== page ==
Wanted: Someone Who Understands The Derivatives Market

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Yesterday, the news hit that the Department of Justice is investigating Markit, the major provider of derivatives data, pricing information and indices. That news failed to explain why the DOJ was so interested in Markit, though speculation pointed at antitrust. Today, the Wall Street Journal reports that hunch was right. In trying to understand how large banks, through Markit, might be manipulating derivatives pricing, I realized something: I don't understand how the derivatives market works. And neither did anybody else I asked.

I mean, I understand basic market process and the derivatives themselves. But if you asked me procedurally what traders did, how the big banks might have an unfair advantage under the current system or what should be done to fix it (if anything), I couldn't answer. I worked at a bank originating bonds, but like most others in financial services, I was never actually exposed to what traders do. I just called them from time to time to ask them about the market.

The people I asked also had trouble explaining derivatives. And I'm not talking about the guy who makes my sandwich at the deli downstairs. I consulted a derivatives lawyer to see if he could explain the pricing mechanisms. He couldn't. I called up a major banking lobbyist to see if he could explain. He couldn't either. I asked him to see if he could dig someone up to talk to me about how the market works. He said he would call me back once found someone. He never did.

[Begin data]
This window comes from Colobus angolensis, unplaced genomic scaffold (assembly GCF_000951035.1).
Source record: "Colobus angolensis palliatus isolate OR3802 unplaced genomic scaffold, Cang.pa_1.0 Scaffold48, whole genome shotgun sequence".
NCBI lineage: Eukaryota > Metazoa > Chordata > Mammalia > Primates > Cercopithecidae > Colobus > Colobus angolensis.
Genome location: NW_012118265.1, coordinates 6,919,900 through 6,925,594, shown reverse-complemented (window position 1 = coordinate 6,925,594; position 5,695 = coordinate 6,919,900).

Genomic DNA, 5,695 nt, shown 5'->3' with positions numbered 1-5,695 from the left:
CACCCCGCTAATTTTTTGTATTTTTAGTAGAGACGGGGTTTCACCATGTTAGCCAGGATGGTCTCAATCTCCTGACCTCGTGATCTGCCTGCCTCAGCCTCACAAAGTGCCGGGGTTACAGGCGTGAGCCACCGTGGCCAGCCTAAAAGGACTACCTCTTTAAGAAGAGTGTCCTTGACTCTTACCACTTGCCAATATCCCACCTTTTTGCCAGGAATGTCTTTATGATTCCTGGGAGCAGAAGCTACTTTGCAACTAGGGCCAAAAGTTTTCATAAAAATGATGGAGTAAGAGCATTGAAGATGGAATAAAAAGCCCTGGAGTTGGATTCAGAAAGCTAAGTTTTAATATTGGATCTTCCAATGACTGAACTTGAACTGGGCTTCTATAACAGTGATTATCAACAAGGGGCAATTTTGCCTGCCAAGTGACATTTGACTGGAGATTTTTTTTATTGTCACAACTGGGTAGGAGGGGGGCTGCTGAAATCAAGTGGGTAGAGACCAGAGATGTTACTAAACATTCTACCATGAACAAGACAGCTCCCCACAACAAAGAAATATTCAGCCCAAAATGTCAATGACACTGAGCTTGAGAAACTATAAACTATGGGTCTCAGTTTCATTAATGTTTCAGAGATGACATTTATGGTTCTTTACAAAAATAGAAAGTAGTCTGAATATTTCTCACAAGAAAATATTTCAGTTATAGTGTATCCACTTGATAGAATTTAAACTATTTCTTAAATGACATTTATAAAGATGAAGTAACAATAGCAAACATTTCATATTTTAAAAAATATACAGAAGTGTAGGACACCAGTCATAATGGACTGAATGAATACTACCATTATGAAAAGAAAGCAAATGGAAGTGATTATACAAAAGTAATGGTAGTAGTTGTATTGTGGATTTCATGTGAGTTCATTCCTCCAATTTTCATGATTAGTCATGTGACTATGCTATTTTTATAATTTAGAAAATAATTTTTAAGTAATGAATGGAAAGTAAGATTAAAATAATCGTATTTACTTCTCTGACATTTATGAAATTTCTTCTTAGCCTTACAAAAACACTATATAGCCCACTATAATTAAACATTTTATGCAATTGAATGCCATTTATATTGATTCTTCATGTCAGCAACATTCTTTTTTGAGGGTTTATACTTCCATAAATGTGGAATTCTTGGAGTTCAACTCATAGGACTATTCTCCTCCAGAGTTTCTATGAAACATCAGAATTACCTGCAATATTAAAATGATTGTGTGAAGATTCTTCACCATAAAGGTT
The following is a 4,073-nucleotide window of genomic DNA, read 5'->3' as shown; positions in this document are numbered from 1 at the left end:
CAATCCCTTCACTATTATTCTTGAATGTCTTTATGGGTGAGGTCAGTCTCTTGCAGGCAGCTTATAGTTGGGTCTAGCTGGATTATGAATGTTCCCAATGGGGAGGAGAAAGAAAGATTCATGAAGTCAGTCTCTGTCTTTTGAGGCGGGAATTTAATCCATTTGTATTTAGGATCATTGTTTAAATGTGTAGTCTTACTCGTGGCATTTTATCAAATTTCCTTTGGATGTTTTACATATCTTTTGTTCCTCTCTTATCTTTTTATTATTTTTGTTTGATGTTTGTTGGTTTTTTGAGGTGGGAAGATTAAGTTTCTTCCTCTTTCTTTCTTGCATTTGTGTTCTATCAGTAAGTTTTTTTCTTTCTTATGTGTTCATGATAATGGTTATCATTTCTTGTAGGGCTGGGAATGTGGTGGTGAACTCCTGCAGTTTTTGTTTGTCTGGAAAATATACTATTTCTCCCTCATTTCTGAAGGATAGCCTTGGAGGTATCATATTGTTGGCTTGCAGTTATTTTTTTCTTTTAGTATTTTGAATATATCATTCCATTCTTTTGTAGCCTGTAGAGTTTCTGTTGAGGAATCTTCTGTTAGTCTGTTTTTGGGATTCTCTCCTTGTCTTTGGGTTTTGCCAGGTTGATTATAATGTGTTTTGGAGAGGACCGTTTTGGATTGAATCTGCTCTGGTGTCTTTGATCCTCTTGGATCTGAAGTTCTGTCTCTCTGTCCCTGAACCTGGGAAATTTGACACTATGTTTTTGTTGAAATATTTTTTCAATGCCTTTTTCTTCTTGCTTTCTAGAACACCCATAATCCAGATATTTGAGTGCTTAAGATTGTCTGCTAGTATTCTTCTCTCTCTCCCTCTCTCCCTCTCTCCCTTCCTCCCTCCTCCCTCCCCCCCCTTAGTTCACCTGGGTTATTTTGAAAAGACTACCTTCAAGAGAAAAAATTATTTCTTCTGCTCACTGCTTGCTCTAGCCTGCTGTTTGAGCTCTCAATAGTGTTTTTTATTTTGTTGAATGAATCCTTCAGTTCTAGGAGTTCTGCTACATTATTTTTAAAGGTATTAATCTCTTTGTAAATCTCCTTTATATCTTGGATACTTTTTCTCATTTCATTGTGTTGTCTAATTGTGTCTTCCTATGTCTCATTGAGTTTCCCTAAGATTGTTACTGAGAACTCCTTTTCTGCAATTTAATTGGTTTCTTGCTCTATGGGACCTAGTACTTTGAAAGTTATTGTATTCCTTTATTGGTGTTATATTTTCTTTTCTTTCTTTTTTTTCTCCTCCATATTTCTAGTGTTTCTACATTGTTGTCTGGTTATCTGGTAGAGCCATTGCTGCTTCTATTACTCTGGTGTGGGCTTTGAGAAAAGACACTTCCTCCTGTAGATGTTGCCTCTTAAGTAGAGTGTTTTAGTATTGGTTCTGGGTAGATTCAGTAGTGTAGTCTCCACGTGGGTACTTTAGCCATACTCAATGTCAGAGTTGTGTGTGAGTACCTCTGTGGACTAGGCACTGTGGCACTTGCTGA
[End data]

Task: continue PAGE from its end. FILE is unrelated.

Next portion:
Why does nobody understand the derivatives market? Probably because, up to now, nobody really cared how the derivatives market worked. It just did. Then, credit default swaps shook the earth. Suddenly, regulators care, politicians care and investors (who lost lots money on seemingly safe bets) care.

I'd love to find someone who could really explain the ins and outs of the derivatives market. What do derivatives traders do day-to-day? How do derivatives traders at banks like Goldman manage to make billions? What unfair advantages might big banks have in the market that could be angering the Justice Department? What regulation should be imposed to make the market better?

If you're up to the challenge, comment away and let us know. If you think you can write a lucid explanation, we might even ask you to do so for our website.

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Daniel Indiviglio was an associate editor at The Atlantic from 2009 through 2011. He is now the Washington, D.C.-based columnist for Reuters Breakingviews. He is also a 2011 Robert Novak Journalism Fellow through the Phillips Foundation. More

Indiviglio has also written for Forbes. Prior to becoming a journalist, he spent several years working as an investment banker and a consultant.
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